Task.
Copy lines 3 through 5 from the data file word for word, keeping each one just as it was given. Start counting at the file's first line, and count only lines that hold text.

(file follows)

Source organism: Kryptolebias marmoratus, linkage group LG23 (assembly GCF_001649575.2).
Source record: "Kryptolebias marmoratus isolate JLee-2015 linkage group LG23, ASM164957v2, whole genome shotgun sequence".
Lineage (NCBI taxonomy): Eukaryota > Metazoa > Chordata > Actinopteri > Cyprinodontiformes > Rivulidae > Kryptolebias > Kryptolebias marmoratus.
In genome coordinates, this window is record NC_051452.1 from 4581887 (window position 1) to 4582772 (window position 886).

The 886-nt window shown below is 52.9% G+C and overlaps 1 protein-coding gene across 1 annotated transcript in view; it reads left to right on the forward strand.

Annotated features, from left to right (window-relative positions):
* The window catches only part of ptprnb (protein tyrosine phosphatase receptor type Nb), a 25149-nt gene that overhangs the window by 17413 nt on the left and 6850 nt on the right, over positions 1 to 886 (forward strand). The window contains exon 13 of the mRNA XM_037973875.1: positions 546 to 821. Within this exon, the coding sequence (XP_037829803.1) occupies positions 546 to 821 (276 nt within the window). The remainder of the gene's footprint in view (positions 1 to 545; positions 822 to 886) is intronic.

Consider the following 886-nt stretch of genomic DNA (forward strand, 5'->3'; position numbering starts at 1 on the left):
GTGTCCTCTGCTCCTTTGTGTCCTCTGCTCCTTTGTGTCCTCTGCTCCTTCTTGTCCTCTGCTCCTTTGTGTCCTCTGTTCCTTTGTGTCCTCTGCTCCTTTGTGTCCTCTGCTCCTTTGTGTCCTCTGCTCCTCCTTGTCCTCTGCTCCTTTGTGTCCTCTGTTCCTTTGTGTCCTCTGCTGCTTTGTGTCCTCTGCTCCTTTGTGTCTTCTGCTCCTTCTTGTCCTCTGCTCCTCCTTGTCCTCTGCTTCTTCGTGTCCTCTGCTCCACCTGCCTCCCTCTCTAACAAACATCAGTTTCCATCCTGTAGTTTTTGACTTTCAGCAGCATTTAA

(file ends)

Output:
Lineage (NCBI taxonomy): Eukaryota > Metazoa > Chordata > Actinopteri > Cyprinodontiformes > Rivulidae > Kryptolebias > Kryptolebias marmoratus.
In genome coordinates, this window is record NC_051452.1 from 4581887 (window position 1) to 4582772 (window position 886).

The 886-nt window shown below is 52.9% G+C and overlaps 1 protein-coding gene across 1 annotated transcript in view; it reads left to right on the forward strand.